Given the remarkable interest from Writing.ie readers in the writing of memoir, we decided to re-publish this excellent series of articles from the authors of The Accidental Memoir, Eve Makis and Anthony Cropper.
Your memoir has already been written. Now all you need to do is get the words down.
Memoir is not like writing a novel or a film. We haven’t all been in spy stories or found hidden treasure or fought over lost magical rings. Fiction needs to be invented (thought it obviously can and does draw on life and experience for inspiration). But your life? Your memories? Your memoir? You’ve lived it. You’re the world’s leading expert on your own life. After all, you were there at the start, you were there when it all became so complicated, and (sadly) you’ll be there at the end.
So, where do you begin? How do you do it? What to include? Remember, there’s no ‘one way,’ one style, one approach to writing memoir, no one size fits all. You’ll have to find what works for you by trial and error. Here are some approaches, some techniques, some general tips.
- A fast and furious first draft
Try getting your story down, quickly, without editing or censoring. You can flesh out, restructure and polish later. We’ve both been teaching writing for years, written novels, plays and films. We know how rough first drafts can be. No need to let anyone see your initial attempt. Just have fun and let the memories flow. Explore. Let your creativity go wild.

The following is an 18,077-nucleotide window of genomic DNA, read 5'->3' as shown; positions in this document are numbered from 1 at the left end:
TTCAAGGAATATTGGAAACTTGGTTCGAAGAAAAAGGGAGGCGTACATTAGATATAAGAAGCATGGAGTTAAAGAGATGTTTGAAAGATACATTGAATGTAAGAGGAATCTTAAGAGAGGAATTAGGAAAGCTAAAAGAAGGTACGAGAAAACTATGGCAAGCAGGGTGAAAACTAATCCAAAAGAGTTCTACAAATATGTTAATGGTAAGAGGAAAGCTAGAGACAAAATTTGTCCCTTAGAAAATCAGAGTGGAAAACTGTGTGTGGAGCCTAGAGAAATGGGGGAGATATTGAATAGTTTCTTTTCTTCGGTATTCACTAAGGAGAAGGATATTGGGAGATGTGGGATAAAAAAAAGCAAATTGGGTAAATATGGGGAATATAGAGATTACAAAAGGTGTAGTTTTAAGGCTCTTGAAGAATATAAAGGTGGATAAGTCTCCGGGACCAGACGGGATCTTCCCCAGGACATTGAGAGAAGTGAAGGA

- Don’t worry about offending people
The writer William Zinsser said: ‘Don’t look over your shoulder to see what relatives are perched there. Say what you want to say, freely and honestly, and finish the job.’ Don’t play it safe. Write it all down, the good, the bad and the ugly. You can decide what to leave out a later date. If your memoir’s taken up by a publisher you can discuss the do’s and don’ts of defamation with your editor! For now, don’t self-edit.
- Do your research
Enrich your memoir by researching you family name. Interview a friend or relative to flesh out that half-formed memory. Dig a little deeper into family history. See if your story connects in some way to your ancestors. Does you love of baking stretch through the generations?
- Write every day
Little and often is better than a binge at the weekend. Keep a notepad by your bed. Those wonderful lines and images and memories that come at night may be lost in the commotion of the following day. Write at that particular time of day when you’re most awake, most productive. First thing in the morning? Last thing at night? Flexing your writing muscles a little every day is the best way to build up the stamina you’ll need to get the finish line.
- Be specific
Don’t say my husband bought me a bunch of flowers for our anniversary. Say he arrived with twelve red roses. Or syrup-scented white orchids. Maybe he surprised you with daisies he’d plucked from the garden? The type of flower, the method of delivery speak volumes about you and him, your relationship. Being specific will make your writing real.